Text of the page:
(Photo credit: Sam McKinniss)
How does someone follow up an album that was based on the idea of being an outsider, after catapulting to success and becoming an international pop sensation? This was the question Lorde had to try and answer while creating her sophomore album Melodrama, which was released last Friday. Lorde’s first album, Pure Heroine, focused on the feeling of loneliness, on the idea of not being cool enough to sit at the popular table. Then, Lorde won Grammy awards in 2014 for Best Song of the Year (“Royals”) and Best Solo Pop Performance and suddenly she was the reigning queen of the popular table. On top of that, the aspects of Lorde’s music that made it so different from the rest of the pop landscape—the breathy vocals, the slow electronic synth beats—started to pop up everywhere. It was no longer only Lorde’s style.
Some wondered if this meant she would never be able to follow up this success. How can someone continue to make music that pushes the boundaries, when the things that made them stand out don’t necessarily apply to them anymore? Although David Bowie himself called Lorde’s work “the future of music”, Lorde herself wasn’t sure that she could follow up her own success, telling Rolling Stone magazine “There was a real hit of, like, ‘I just don’t have another one.”
However, Melodrama is physical proof that lightning can strike twice.
Instead of focusing on Lorde’s success and fame, this album is just as relatable as her first but does so by focusing on another human emotion; love. The album takes us on a journey of the emotions felt right after a breakup.
“Liability”, the second single off the album, focuses on the isolation Lorde felt after her most recent heartbreak and how she feels “a little too much for everyone”. The simple piano chords that accompany the vocals makes this song really stand out against the other heavy, electronic numbers. The simple pattern of the backing piano chords is also repeated on two other emotional songs on the album, “Greenlight” and “Perfect Places.”
“Greenlight” was the first single off the new album and is an upbeat dance number that, when it was first released, had many concerned that Lorde had fully departed from her deep—and at times dark—emotional songwriting. However, “Greenlight” represents a combination of Lorde’s past and present styles. This song still speaks of the feelings associated with wanting to be done with heartbreak including deep loneliness and other darker emotions, but when you’re done with the sadness and pain one simply needs to wait for that green light to close this chapter and move on to the next. Lorde sings about the feeling of wanting to be out with friends, wishing the pain could be over. These feelings are paired with an 80’s inspired instrumental background that was greatly influenced by Bleachers front man, Jack Antonoff (co-writer and producer of Melodrama).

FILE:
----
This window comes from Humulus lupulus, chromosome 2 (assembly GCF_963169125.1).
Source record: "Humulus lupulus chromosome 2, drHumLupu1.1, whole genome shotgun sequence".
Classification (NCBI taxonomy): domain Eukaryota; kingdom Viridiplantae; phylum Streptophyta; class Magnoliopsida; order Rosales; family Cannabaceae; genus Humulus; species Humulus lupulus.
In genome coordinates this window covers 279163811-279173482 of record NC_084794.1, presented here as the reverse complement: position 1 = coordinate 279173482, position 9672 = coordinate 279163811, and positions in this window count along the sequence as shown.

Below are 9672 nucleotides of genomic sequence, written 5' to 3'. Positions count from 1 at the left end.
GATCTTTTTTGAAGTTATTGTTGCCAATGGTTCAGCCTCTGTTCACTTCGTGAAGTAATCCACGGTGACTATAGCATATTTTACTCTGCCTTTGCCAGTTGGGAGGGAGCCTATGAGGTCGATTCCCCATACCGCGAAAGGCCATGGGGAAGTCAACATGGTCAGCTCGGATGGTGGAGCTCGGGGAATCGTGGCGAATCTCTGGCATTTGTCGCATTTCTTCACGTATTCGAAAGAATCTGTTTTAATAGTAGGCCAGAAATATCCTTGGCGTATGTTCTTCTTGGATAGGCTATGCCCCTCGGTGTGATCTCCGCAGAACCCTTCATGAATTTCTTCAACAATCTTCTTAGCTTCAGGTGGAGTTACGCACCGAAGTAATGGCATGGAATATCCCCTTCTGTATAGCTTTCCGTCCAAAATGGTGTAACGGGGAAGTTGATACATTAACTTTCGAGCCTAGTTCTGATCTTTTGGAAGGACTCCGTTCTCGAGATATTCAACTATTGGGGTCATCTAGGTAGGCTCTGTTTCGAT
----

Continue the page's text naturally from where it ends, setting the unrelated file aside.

Overall, I believe the album perfectly captures the feeling of being a young adult recovering from heartbreak. Even though there are so many female pop stars absolutely dominating the charts currently (like Taylor Swift and Katy Perry who are in their late 20’s, early 30’s) Lorde is significantly younger than most of them. And while there are some younger women breaking into the industry, Fifth Harmony (maybe Fourth Harmony now?) and Hailee Steinfeld, Lorde is the only major player trying to occupy the mainstream singer-songwriter space. This allows her music to really stand out among other artists and, by writing songs about their experiences with heartbreak she is able to appeal to a younger audience and relate to that demographic because she is experiencing it right alongside them. In a market saturated with inauthentic singers, Lorde’s music stands out because of its honesty.
“Perfect Places”, the last song on the album, ends on a hopeful note, with Lorde saying the phrase “What the f**k are perfect places,” meaning there is no such thing as perfect. There is no way to not feel the pain of heartbreak as it’s something we will all face at one point or another. The only way to survive is to embrace the pain and the imperfection of it all.
CIARA LOUGHNANE | I’m not creative enough for this | KXSU Digital Media Director